Flash Fiction Friday: Just Another Day in the Park
by Jeff Burk
The following story is from Cripple Wolf, the latest book from legendary bizarro writer, Jeff Burk. You may know Jeff Burk as the author of Shatnerquake, Super Giant Monster Time, and as the editor of Deadite Press. This book includes some of my favorite stories of the last year (like “Frosty and the Full Monty”), and some that I have been looking forward to reading since I was born (like “Adrift with Space Badgers”).
Here’s a taste of the greatness.
“Half Man, Half Wolf, 100% Crippled.”
“But how do you account for the natural disconnect inherent between all people?”
“Eeeee aaaa gggghhhh iiiiiaaa,” replied the derelict while rolling back his eyes. Drool dribbled down his dreaded beard and slowly drip, drip, dripped onto his handmade cardboard sign.
Ronald looked one last time at the childlike scrawl, Free Nachos, Free Beers, Free Tibet. With a “humph”, he turned and walked deeper into the park.
On every available six cubic feet of grass stood a philosopher espousing the hidden truths of the world. Ronald strolled along and breathed in the clean spring air, looking for a worthwhile opponent to debate.
To his right, a couple lounged while their two small children ran about throwing rotten strawberries at a man who was wildly waving his arms and jabbering about the space-time continuum. To his left stood a well-dressed man in a black suit, arms stretching to the sky waving dollar-bills at beings only he could see. Ronald had debated him two weeks ago—it had just degenerated into a three hour screaming fit.
Everyday for sixteen years he had come to the park, and it was becoming tedious. Before, he could come and dispute the intricacies of the universe for hours on end, but now he could not even find a decent conversation about the weather. Ronald had already argued with everyone in the park, most several times over.
As he walked further into the park he overheard retorts and accusations he himself had once said. When he approached the thick patch of trees in the back, he stared at them and quickly got lost in self-pity.
Through a hole in the overgrown vegetation he noticed a flapping piece of white cloth. The trees were so tightly packed, that, as he approached, he could not make out exactly what he was seeing. Curious over what this could be, and already having given up hope of discussion for the day, Ronald pushed his way through.
He stepped into a clearing circled by the thick mass of brush. In the center a woman stood atop a two-foot wooden crate holding a crisp, blank piece of cardboard. Her hair and face were smeared with dirt and all she wore was a long once-upon-a-time-white dress. Except for the small hole through which Ronald had glimpsed a flapping part of the dress, all the sights and sounds of the park were blocked out by the plant life.
In the numerous times he had been in the park, Ronald had never found this clearing and he had never debated this woman.
“How interesting,” he eagerly said, approaching the woman and pointing to her blank sign, “What statement are you attempting to make?”
The woman stared straight ahead and did not respond.
Ronald spoke again, louder, “What is your point?”
Still no response.
“Come now, why are you here? You must have something to say.” He regarded the strange woman for a few moments and then began to rattle off guesses, hoping one would be the instigator for a vigorous debate.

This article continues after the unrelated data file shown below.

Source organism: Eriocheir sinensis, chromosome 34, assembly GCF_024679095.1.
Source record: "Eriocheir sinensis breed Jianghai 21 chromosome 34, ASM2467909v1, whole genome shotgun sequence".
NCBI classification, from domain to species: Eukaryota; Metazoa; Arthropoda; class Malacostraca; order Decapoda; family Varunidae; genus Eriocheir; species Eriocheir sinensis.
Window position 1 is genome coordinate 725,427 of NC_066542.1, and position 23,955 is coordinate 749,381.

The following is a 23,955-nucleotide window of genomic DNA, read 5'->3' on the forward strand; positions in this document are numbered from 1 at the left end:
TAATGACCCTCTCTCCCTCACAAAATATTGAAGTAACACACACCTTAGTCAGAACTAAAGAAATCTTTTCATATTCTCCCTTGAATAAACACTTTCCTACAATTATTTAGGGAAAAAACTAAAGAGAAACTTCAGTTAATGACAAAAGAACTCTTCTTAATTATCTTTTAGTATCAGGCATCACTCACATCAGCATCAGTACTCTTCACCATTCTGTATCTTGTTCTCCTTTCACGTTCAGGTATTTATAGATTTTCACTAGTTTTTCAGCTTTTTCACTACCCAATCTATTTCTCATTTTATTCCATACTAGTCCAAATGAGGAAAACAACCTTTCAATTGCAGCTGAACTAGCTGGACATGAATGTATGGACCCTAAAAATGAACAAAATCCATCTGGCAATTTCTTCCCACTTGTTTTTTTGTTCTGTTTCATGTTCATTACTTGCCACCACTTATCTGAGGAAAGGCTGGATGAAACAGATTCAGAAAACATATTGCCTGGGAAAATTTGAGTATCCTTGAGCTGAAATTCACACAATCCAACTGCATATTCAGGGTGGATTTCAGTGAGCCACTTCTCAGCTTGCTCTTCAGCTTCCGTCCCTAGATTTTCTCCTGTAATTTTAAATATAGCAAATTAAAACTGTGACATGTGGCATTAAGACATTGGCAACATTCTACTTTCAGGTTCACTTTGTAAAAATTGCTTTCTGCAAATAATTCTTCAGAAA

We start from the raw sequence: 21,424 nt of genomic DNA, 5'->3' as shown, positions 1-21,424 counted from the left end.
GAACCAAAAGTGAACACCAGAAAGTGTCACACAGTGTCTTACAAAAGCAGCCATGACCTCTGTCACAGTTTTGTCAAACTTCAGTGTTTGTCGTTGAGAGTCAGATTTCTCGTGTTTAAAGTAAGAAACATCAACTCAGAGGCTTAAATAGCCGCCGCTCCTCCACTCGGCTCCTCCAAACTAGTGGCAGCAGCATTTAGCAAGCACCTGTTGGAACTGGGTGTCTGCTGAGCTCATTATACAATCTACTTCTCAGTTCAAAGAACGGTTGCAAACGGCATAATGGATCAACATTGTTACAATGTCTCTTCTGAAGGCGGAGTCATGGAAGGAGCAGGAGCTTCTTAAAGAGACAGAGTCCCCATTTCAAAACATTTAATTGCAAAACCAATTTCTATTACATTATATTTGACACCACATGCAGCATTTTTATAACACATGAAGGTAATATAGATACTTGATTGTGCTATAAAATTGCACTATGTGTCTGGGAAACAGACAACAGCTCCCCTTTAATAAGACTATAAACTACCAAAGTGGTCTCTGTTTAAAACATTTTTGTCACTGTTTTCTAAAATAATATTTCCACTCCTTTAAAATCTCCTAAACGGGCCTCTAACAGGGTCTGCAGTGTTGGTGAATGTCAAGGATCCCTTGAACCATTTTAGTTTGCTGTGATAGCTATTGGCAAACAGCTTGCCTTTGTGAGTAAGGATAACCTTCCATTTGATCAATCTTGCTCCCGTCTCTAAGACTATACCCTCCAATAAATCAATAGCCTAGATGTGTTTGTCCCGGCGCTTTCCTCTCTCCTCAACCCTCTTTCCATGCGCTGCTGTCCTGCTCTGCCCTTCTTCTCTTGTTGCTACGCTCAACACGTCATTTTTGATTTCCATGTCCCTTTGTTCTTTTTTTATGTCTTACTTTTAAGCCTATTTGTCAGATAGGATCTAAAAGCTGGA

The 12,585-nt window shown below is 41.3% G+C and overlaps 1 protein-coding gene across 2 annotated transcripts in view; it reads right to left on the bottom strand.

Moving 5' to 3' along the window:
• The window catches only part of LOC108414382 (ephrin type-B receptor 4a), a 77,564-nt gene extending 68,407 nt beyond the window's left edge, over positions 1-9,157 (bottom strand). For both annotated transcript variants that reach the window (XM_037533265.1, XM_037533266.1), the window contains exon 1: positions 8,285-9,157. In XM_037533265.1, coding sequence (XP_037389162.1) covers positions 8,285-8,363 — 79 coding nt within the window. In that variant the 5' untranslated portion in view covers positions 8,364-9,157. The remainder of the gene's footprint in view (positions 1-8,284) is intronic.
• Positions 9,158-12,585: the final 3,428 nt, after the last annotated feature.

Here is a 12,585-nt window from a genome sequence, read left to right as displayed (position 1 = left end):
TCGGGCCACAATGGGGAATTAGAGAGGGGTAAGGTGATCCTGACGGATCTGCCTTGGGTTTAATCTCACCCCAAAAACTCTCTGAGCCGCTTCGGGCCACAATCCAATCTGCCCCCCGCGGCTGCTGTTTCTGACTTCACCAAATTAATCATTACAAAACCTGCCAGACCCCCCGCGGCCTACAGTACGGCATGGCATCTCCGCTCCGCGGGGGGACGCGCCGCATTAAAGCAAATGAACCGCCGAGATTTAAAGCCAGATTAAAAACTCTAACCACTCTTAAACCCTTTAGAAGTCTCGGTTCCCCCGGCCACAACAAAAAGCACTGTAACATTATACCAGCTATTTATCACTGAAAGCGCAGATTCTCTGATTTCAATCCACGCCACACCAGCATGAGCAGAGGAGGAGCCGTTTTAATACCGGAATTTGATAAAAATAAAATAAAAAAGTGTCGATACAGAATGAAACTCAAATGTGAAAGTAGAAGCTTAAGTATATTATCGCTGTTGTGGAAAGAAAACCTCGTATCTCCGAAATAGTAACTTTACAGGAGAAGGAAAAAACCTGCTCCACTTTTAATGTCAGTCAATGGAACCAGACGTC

“A statement on the pointlessness of life?”
“A protest against the commercialization of art?”
“An acknowledgment of one’s place in the universe?”
No matter what theory Ronald put forth, the woman gave no acknowledgement.
“I know—you’re alluding to Plato’s theory of the forms and how all reality is inherently unreal.”
Nothing. The woman just continued to stare off.
Ronald rubbed his chin, taking special notice of his carefully trimmed whiskers. He walked behind and then around the woman, but suffered no stroke of genius.
“I’m going to figure you out,” he said stabbing his finger at her. “I’m going to sit down right here and not leave until I do.”
And that is what he did. He sat down on the grass and stared at her, thinking. He sat there that day and night. He sat there through the next day and night. On the third day, through sleep deprivation and hunger delirium, the answer came to Ronald. He leapt to his feet to proclaim the sudden truth.
“Rrrrrr gggghhhttt.” He frantically looked about in confusion as random noise came spewing from his mouth, “Kkkkk bbvvvveeee.”
Stepping down from the box, the woman looked into Ronald’s eyes with equal parts compassion and pity. She placed her hands on his shoulders and carefully guided him to stand atop the box. She handed him the piece of cardboard and a marker she gracefully produced from beneath her dress, both of which he eagerly snatched up. With a fury he began to scrawl on the cardboard. The woman turned away before he was finished writing. There was no need to read it.
As she pushed her way through the trees, Ronald stood atop his pedestal blabbering to no one. The grass tickled her feet as she walked to the exit of the park. To her left a couple was asleep on the grass while their two children were elbow deep in the chest cavity of a corpse. Joyously grabbing handfuls of viscera and tossing it into the air, laughing in their gore shower. To her right a well-dressed man in a black suit tossed crumpled dollar-bills into the air. One after another they vanished as if gobbled up by invisible mouths.
“Good day, Ma’am,” said the park guard while tipping his hat to the woman. She smiled and nodded and walked out of the park. She would be back tomorrow, but now she needed another box and more cardboard.